Supreme Court Blocks Strict Texas Abortion Limits

     WASHINGTON (CN) – The deeply divided Supreme Court blocked Texas on Monday from implementing new rules that would slash the number of abortion providers.
     Justice Anthony Kennedy split the vote for the liberal justices of the court, and there is no opinion accompanying the order granting the law’s challengers a stay.
     The law in question specifies that abortions must be performed in hospital-style surgical centers and can be performed only by doctors with admitting privileges to hospitals within 30 miles.
     It would shut the doors of 13 clinics next month, leaving just seven abortion providers in the state.
     Though a federal judge found the ambulatory surgical center and admitting requirements medically unjustifiable, enjoining the state from enforcing the law, the Fifth Circuit overturned that injunction earlier this month.
     “Texas’ stated purpose for enacting H.B.2 was to provide the highest quality care to women seeking abortions and to protect the health and welfare of women seeking abortions,” the ruling states. “There is no question that this is a legitimate purpose that supports regulating physicians and the facilities in which they perform abortions.”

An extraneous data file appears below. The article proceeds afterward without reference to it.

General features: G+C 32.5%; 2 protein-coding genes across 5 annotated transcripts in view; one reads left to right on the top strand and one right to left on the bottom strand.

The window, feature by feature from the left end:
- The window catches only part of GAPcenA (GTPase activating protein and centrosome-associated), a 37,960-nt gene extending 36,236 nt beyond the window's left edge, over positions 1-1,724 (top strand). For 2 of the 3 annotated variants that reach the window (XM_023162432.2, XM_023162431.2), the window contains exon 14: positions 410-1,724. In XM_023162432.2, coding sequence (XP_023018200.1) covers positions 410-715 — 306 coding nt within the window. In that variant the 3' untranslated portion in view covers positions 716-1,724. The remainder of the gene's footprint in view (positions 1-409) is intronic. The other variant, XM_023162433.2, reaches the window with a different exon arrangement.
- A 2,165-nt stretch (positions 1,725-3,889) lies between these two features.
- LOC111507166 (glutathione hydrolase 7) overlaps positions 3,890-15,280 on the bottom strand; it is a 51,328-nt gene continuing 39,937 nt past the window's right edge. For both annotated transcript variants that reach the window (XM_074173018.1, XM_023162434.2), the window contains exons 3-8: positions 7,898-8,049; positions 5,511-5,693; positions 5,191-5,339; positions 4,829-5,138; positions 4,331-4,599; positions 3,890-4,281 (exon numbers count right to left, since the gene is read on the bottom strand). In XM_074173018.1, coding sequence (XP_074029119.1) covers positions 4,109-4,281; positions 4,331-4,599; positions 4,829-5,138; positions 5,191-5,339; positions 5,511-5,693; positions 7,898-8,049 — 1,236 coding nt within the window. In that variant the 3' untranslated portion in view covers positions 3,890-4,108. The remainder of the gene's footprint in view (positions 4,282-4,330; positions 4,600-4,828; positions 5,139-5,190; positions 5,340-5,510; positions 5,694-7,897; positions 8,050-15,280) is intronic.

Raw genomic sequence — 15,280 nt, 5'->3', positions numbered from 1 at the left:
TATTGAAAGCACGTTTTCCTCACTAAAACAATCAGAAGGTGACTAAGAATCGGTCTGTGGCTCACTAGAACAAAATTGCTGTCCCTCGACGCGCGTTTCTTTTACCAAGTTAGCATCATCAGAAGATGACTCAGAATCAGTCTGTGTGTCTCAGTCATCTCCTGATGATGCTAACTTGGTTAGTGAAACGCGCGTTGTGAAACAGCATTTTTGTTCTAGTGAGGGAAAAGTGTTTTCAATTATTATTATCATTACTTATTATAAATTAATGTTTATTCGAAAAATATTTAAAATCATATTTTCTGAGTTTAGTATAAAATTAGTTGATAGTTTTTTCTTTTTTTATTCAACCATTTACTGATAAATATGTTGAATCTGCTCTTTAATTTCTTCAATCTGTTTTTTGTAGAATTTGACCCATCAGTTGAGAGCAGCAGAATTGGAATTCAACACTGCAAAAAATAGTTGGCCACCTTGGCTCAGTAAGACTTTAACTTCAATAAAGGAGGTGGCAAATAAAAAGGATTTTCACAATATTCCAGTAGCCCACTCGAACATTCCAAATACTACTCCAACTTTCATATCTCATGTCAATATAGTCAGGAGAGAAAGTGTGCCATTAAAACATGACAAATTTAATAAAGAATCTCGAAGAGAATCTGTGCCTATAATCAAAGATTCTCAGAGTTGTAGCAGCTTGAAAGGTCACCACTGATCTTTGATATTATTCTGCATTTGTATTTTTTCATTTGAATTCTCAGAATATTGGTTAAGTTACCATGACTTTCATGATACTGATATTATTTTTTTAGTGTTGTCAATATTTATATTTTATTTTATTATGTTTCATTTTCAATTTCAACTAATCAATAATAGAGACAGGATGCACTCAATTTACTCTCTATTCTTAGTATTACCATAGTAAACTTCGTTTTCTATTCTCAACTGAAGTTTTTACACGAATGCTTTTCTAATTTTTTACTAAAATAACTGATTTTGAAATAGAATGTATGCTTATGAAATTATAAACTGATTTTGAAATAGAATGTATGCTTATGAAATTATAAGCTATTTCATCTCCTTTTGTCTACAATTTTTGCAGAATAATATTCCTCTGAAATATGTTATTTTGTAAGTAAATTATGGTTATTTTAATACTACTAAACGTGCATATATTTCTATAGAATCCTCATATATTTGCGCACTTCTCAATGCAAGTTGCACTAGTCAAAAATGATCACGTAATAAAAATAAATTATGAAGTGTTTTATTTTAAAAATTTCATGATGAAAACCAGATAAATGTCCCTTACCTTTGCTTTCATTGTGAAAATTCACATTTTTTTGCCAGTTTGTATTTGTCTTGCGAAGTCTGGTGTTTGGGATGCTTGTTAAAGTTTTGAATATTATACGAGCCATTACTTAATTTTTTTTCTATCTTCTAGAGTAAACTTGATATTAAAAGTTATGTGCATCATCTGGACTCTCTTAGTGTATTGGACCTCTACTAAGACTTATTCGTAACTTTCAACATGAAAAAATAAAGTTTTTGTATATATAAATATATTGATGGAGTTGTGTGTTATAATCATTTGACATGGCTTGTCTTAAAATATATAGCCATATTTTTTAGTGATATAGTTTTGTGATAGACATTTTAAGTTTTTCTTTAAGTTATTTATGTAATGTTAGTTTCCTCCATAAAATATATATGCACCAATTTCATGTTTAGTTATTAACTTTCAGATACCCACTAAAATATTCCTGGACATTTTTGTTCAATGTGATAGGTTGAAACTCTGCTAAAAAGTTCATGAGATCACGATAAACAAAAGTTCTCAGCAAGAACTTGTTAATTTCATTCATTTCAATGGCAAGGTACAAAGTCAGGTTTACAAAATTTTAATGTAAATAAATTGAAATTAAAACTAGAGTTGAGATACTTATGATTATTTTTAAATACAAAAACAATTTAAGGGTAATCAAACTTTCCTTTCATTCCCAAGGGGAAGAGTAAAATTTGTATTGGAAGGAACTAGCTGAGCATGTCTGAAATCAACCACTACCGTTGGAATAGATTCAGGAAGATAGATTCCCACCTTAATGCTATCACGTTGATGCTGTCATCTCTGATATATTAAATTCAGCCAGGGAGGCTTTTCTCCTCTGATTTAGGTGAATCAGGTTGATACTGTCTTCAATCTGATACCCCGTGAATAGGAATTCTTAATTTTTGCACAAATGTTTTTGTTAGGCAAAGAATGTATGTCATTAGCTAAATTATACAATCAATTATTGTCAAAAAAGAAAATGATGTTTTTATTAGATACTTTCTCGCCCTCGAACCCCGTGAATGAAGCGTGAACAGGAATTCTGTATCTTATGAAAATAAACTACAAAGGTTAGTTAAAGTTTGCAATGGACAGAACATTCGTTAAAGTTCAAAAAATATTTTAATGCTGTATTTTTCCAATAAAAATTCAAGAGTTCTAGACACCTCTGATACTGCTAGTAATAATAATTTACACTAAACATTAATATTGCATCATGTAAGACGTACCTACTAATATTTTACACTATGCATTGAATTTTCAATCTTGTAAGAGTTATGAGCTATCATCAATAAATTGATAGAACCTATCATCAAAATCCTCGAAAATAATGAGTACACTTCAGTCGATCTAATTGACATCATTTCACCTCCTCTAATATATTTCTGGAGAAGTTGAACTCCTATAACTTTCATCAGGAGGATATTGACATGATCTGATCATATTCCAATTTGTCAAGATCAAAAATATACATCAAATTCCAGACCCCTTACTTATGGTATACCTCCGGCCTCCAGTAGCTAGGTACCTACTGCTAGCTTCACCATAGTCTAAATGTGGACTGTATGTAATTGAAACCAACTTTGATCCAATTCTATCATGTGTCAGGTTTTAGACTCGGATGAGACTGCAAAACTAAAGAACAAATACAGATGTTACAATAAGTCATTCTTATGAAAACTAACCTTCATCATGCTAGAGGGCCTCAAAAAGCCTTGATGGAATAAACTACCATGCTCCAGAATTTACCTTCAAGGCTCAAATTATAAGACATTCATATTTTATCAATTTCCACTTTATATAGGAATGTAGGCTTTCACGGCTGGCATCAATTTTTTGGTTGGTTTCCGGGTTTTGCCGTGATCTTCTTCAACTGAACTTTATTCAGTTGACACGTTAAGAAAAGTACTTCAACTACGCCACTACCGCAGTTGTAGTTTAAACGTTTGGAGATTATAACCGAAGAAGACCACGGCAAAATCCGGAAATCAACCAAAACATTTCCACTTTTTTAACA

That decision cited an expert from the state who testified that abortions should be performed in ambulatory surgical centers “because surgical abortion involves invasive entry into the uterus, which is sterile.”
     Whole Women’s Health, which led the legal challenge to the law, vowed to appeal. Saying the state’s regulations are nonsensical.
     The Supreme Court’s stay order Monday grants Whole Women’s Health time to petition for a writ of certiorari.
     “Should the petition for a writ of certiorari be denied, this stay shall terminate automatically,” the order states. “In the event the petition for a writ of certiorari is granted, the stay shall terminate upon the issuance of the judgment of this court.”
     If the high court takes up the case, it will mark the second time the law has gone before the court. In 2013, the justices issued an injunction that sent the case back to the appeals court for review.

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